“Our group had a positive approach to being active in the community, and making it clear that we wanted blacks to have some meaningful positions. Mr. Henry Hotard was elected assessor and we knew that he would appoint a black as his chief deputy, and I was the one chosen for the position,” he said. “Going into politics was never anywhere in my wildest dreams, but my father thought it was a great opportunity for me.”

Joseph said he was pleasantly surprised when he got his first paycheck, which was $812 a month, far more than the $500 a month he was earning as a teacher.

“You know, I never had asked how much I would make in the job,” he said with a smile. “I guess I should have, but I just never did. Of course I made sure and talked to my wife about whether I should take the job, but she knew it was something we wanted to help put blacks in some meaningful positions.”

Now 30 years later, taking over as assessor just at the beginning of 2005, Joseph continues to try and make a difference to see strides made for blacks.

“Things have changed a lot in 30 years, and integration definitely helped,” he said. “I think it showed other people that a child is a child, and black or white, they all have the ability to learn.”

He believes blacks are doing well now, and certainly improving in areas of equality, but he said the biggest concern he has is how slow the equality in business has come about.

“You can see blacks really doing well in politics,” he said. “But that is just one position. The biggest area blacks need to move ahead faster in is business. If you were the president of Exxon, you could affect hundreds of jobs and positions, and that is where blacks are still slow in advancing.”

The answer?

“Education is the key,” he responded. “That is the key to success, and change. I would tell any young person that the best thing he can do is go to school, get an education and gain as much knowledge as possible. That is the way to advance in business, and whether you like it or not, money is power in our world.”

He remembers starting as the chief deputy assessor, and being determined to be successful since he knew he was under a microscope.

“As the first black in that kind of position, I felt the pressure to do well. I knew that if I failed, it would be a long time to see others get a similar position. I wanted people to know that blacks can do anything if we put our mind to it. And I have really enjoyed this job for all of the 30 years,” he said.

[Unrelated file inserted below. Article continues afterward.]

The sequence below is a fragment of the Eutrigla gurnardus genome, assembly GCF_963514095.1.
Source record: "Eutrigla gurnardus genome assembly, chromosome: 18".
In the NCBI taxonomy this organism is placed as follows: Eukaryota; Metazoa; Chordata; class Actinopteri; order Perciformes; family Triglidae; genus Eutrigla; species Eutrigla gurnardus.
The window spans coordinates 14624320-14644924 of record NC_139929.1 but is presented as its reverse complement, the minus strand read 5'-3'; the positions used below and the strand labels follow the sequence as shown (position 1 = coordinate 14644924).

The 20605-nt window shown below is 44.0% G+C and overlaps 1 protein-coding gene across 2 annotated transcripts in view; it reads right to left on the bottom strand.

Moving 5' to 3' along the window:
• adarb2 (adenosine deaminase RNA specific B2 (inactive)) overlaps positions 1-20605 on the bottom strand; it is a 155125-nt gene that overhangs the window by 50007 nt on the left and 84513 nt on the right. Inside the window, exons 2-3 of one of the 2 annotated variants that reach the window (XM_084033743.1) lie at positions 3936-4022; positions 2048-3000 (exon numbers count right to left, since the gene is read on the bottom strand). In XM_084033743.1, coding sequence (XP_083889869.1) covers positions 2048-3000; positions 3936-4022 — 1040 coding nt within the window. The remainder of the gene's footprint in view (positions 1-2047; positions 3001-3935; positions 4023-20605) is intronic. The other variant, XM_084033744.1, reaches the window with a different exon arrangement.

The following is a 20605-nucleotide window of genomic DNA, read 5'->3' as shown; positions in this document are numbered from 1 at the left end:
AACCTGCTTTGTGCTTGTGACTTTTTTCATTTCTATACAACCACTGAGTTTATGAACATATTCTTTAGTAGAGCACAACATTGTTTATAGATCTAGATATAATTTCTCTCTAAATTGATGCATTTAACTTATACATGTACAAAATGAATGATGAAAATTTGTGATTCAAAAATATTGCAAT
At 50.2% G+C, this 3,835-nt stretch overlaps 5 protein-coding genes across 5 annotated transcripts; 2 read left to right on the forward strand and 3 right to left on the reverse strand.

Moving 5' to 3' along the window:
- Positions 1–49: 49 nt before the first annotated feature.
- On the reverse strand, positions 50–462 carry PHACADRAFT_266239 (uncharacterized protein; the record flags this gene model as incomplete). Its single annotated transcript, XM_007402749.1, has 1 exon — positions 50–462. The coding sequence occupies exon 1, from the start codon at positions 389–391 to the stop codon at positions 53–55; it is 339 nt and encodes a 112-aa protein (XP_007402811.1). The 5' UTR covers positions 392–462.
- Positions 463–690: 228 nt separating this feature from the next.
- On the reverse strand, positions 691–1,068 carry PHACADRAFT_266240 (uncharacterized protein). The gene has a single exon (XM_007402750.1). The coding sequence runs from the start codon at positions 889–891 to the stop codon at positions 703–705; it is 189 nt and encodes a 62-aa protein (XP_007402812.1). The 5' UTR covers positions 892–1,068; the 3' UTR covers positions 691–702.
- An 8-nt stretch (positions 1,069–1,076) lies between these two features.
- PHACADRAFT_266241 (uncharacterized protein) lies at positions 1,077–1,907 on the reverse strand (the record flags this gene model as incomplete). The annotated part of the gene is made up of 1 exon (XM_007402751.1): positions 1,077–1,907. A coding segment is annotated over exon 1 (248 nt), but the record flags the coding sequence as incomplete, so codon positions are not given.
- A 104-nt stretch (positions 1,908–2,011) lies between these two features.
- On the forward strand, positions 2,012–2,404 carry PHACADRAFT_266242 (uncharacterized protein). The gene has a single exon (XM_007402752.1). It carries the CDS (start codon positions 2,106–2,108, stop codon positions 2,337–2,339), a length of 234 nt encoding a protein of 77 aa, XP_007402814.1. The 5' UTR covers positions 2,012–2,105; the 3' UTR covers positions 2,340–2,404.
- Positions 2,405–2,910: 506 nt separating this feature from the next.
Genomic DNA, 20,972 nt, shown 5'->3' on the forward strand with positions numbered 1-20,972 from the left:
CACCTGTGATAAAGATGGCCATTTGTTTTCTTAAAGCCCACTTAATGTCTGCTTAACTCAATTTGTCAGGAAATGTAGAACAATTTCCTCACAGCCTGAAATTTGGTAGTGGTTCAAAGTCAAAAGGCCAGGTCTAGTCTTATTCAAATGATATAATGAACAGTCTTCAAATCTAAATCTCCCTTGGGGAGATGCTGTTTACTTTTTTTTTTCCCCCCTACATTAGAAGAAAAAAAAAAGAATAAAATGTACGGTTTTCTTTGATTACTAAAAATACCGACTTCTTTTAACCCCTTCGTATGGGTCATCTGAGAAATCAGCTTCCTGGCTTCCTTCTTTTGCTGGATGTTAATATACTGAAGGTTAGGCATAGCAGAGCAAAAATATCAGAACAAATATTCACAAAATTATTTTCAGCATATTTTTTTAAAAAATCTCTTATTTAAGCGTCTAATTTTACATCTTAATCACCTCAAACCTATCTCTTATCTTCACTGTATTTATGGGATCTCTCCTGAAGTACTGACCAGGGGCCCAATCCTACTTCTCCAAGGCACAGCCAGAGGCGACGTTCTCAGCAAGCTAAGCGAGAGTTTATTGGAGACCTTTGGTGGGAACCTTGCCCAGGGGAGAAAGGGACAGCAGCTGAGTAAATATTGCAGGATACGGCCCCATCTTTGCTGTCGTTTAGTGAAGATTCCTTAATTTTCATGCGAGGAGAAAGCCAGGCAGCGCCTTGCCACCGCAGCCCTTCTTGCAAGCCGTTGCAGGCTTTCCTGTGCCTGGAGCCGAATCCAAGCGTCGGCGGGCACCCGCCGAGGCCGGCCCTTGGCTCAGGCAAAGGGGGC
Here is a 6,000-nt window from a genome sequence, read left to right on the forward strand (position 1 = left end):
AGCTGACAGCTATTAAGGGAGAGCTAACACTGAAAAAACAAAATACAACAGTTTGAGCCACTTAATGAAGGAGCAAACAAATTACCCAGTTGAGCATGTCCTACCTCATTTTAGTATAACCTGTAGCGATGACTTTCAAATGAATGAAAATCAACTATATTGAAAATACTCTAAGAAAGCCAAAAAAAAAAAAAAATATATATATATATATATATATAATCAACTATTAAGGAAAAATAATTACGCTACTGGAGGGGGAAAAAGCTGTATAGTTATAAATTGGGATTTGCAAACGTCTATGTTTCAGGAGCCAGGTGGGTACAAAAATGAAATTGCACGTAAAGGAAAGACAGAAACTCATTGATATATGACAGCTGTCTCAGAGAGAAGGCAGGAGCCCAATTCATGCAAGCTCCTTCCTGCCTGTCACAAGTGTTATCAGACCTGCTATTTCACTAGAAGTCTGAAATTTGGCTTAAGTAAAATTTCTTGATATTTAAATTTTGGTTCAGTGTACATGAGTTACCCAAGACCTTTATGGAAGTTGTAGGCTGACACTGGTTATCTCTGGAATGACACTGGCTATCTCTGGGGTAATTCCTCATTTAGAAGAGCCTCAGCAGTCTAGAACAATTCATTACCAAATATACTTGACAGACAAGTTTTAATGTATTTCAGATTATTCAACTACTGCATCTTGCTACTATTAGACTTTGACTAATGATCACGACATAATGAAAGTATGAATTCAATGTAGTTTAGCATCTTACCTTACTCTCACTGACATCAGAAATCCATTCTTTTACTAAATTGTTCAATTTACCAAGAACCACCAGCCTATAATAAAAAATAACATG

Joseph has a real desire to also do more as the new assessor. He has a serious concern for those who are disabled, those who retire, or head into their senior years, and may be taxed out of their home due to higher assessments.

“There needs to be a change in the law. I know that people are fine with rising assessments while they are working. But once someone retires, their income isn’t going to go up, but the taxes will continue to rise. That isn’t fair to see a senior citizen get taxed out of their home and there needs to be a real hard look at a way to offer some help for that,” he added.

He is also concerned about the strong growth in St. John Parish, and the rapid loss of new space to build homes on.

“We have got to address the growth in a better way,” he said. “I’m not talking about any kind of building moratorium, but we are running out of space in St. John. I imagine the West Bank will eventually get more of the growth, but we need better planning for the growth we have here.”

Joseph has been married for 35 years and has four children. He said he would like to win one more term before considering retirement. But as the new assessor he has started an ambitious plan to take pictures of all the businesses and residential homes in the area, to go with the new assessments, which he wants to try and do on an annual basis.

“I want us to be fair to the parish and to the homeowner,” he said. “And the more frequent assessments will do that.”